Understanding the mechanism of antibody neutralization/protection against a virus is crucial for antiviral counter-measures development. Tick-borne encephalitis virus (TBEV) and louping ill virus (LIV) are tick-borne flaviviruses (TBFVs) in the family Flaviviridae. They cause encephalomeningitis and encephalitis in humans and other animals. Although vaccines for both viruses are available, infection rates are rising due to the low vaccination coverage. In this study, we solved the crystal structures of LIV envelope protein (E) and a broadly-neutralizing/protective TBFV MAb, MAb 4.2, in complex with E from either TBEV or LIV. Key structural features shared by TBFV E proteins were analyzed. Structures of E-antibody complexes show that MAb 4.2 targets the lateral ridge of both TBEV and LIV E proteins, a vulnerable site in flaviviruses for other potent neutralizing MAbs. Thus, this site represents a promising target for TBFV antiviral development. Further, these structures provide important information for understanding TBFV antigenicity.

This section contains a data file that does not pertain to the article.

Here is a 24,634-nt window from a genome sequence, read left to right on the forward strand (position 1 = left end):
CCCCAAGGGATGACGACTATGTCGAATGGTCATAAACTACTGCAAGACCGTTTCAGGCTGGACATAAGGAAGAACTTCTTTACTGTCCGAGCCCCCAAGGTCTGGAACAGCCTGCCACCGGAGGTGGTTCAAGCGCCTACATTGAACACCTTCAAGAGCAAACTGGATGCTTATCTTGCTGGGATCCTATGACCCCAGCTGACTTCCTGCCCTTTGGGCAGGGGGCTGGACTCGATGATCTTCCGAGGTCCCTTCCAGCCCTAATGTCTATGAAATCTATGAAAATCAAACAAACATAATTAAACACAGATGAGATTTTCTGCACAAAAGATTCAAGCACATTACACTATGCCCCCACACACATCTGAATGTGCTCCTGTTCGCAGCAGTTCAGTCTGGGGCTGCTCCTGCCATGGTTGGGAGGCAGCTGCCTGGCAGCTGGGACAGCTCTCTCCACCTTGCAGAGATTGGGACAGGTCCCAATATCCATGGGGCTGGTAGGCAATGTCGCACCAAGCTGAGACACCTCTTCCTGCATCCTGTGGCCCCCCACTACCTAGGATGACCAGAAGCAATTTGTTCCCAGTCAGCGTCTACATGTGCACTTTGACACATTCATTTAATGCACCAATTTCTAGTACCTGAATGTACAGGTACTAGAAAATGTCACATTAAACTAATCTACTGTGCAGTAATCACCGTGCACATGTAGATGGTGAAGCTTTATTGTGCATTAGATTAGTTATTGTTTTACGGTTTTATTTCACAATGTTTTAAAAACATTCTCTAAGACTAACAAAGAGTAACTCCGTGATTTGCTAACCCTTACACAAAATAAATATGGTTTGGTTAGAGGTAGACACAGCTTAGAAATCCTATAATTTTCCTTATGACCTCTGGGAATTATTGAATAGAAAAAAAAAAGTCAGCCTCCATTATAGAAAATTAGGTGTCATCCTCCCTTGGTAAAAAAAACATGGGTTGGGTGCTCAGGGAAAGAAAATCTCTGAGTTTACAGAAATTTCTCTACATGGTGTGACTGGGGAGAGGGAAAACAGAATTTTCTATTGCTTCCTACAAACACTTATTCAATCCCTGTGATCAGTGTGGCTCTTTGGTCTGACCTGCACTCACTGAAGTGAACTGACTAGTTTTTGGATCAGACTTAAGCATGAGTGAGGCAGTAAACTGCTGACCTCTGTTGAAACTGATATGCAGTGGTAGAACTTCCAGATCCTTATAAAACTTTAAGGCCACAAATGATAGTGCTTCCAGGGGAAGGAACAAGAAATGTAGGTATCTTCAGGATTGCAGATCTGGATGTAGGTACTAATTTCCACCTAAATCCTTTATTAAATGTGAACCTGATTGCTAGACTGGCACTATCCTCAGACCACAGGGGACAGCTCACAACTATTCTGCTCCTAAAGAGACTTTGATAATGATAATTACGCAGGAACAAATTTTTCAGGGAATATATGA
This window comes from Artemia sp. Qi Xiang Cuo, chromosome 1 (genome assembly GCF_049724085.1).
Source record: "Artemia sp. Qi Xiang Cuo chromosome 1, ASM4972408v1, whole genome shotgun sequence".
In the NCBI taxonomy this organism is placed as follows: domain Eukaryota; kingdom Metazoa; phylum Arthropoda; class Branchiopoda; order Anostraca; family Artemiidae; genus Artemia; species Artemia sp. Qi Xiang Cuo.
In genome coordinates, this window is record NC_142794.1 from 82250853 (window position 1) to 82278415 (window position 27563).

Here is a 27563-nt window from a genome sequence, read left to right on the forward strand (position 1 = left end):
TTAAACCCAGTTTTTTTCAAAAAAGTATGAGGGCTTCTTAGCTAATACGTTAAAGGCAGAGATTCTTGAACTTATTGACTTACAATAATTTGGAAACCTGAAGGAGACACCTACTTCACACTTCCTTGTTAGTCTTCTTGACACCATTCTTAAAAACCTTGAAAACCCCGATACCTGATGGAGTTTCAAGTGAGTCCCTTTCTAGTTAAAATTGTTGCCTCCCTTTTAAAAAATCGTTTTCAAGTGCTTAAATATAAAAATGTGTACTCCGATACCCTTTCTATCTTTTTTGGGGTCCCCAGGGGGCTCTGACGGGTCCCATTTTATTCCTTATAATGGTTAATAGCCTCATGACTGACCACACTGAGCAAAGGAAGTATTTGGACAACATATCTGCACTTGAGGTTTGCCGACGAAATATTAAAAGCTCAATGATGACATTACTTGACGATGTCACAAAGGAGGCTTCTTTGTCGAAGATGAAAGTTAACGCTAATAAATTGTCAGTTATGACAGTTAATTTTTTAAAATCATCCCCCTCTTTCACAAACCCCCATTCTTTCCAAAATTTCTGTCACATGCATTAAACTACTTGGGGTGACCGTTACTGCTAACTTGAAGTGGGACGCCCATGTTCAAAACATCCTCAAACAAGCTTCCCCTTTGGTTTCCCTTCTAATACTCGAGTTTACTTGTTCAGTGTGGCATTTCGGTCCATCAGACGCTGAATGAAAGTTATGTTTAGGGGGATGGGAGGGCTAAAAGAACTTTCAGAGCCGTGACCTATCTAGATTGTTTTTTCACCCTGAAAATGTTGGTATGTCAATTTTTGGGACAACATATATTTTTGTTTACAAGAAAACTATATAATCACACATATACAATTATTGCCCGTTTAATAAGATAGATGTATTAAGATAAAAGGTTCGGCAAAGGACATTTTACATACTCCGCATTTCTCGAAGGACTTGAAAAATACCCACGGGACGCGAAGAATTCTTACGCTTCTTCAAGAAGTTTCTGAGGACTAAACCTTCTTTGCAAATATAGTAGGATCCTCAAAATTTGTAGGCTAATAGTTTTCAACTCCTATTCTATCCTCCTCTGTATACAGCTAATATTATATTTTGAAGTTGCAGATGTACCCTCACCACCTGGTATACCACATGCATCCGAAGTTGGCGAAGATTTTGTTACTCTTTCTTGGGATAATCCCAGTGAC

Copyright © 2019 American Society for Microbiology. All Rights Reserved.

Keywords: Flavivirus; Tick-borne encephalitis virus; Louping ill virus; Monoclonal antibodies.

——

#Serological Evidence of #Tick-Borne #Encephalitis and #WNV #Infections Among #Children with #Arthritis in #Turkey (Vector Borne Zoo Dis., abstract)

[Source: Vector Borne and Zoonotic Diseases, full page: (LINK). Abstract, edited.]

Serological Evidence of Tick-Borne Encephalitis and West Nile Virus Infections Among Children with Arthritis in Turkey

Huseyin Yilmaz, Kenan Barut, Asiye Karakullukcu, Ozgur Kasapcopur, Bekir Kocazeybek, Eda Altan Tarakci, Utku Y. Cizmecigil, Aysun Yilmaz, Zahide Bilgin, Meltem Ulutas Esatgil, Christine Klaus, Juergen A. Richt, and Nuri Turan